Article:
CoreLogic’s latest Home Price Insights (HPI) report revealed that home prices nationwide, including distressed sales, rose 20.2% year over year in May — a still-strong annual jump, but one that’s likely to precede a period of slowing price growth.
Month over month, prices grew 1.8%. May’s year-over-year price increase represented a slight dip from April’s figure, although it remained at a double-digit percentage for the 16th consecutive month.
Every state, along with the District of Columbia, registered a yearly gain; 13 states saw a gain of over 20%. Sun Belt states continued to see the highest annual increases, led Florida, where prices were up 33.2% from May 2021; Tennessee, where prices rose 27.4%; and Arizona, where prices increased 27.3%.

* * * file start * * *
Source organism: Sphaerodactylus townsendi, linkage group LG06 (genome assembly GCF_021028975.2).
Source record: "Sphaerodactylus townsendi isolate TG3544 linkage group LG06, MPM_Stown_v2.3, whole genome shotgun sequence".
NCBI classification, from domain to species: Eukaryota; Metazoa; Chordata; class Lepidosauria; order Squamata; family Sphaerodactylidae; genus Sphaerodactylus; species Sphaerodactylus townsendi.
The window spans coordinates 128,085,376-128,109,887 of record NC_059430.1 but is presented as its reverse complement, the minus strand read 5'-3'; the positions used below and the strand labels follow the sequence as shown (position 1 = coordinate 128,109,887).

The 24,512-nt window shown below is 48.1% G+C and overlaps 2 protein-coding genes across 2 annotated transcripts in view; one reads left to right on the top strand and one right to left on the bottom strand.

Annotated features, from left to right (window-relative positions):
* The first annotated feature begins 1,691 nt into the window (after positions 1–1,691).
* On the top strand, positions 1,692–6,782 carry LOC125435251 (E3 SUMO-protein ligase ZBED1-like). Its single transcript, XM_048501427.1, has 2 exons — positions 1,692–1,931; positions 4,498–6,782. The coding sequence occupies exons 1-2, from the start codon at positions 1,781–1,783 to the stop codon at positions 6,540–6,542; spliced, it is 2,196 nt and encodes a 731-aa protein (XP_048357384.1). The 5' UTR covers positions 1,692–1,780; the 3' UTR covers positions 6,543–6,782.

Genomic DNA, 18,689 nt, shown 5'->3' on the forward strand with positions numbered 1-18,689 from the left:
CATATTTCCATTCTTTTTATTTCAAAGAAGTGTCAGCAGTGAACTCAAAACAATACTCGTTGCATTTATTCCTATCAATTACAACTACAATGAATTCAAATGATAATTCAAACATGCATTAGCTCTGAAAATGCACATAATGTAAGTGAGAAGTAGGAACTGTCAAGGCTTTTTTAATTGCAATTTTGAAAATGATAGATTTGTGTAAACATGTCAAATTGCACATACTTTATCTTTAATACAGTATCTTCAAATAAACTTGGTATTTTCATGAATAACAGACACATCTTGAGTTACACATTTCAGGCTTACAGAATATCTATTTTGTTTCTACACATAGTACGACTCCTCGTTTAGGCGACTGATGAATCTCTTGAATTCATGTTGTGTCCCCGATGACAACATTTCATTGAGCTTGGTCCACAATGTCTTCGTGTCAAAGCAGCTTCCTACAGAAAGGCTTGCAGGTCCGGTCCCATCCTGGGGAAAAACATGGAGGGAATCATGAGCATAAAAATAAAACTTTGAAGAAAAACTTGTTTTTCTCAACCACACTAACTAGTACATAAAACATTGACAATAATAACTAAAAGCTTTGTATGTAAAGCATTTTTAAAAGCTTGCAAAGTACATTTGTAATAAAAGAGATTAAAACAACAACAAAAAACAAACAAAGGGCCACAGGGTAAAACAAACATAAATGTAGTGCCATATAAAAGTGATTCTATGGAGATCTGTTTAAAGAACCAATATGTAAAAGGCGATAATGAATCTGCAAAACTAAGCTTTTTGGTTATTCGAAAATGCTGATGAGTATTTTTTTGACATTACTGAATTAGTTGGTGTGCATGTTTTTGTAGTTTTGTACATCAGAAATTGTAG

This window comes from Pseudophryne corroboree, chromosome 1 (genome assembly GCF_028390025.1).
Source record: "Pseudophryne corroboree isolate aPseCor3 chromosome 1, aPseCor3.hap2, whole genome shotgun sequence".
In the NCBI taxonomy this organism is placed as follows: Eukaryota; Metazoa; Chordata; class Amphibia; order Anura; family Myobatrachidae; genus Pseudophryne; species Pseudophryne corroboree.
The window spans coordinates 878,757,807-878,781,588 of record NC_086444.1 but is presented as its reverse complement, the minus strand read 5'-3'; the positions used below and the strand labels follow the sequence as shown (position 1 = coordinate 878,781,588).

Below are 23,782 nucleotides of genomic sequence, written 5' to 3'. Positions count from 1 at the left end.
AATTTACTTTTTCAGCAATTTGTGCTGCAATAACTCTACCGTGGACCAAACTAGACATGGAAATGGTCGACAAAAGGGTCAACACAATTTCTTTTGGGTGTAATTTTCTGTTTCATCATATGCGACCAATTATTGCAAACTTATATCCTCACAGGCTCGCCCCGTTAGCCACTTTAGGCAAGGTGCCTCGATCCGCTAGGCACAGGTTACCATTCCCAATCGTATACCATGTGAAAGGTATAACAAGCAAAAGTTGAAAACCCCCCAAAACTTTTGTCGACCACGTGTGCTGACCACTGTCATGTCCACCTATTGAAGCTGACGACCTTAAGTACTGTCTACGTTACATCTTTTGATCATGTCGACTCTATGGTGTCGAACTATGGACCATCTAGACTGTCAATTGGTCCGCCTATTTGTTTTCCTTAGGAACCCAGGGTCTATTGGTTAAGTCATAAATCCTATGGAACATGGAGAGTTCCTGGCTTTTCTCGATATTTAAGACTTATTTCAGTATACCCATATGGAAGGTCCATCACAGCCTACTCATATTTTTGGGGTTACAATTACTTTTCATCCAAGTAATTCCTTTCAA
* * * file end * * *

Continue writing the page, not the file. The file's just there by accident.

Warmer cities in the South and Southwest likewise led metros tracked by CoreLogic in yearly price growth, topped by Phoenix at 28.7%, Las Vegas at 26.5% and San Diego at 24.5%.
CoreLogic expects annual price growth to slow drastically moving forward, with the company projecting a year-over-year gain of just 5.0% by May 2023.
“Slowing home price growth reflects the dampening consequence of higher mortgage rates on housing demand, which was the intention,” explained Selma Hepp, deputy chief economist at CoreLogic. “With monthly mortgage expenses up about 50% from only a few months ago, fewer buyers are now competing for continually limited inventory. And while annual home price growth still exceeds 20%, we expect to see a rapid deceleration in the rate of growth over the coming year.
“Nevertheless, the normalization of overheated buying conditions should bring about more of a balance between buyers and sellers and a healthier overall housing market.”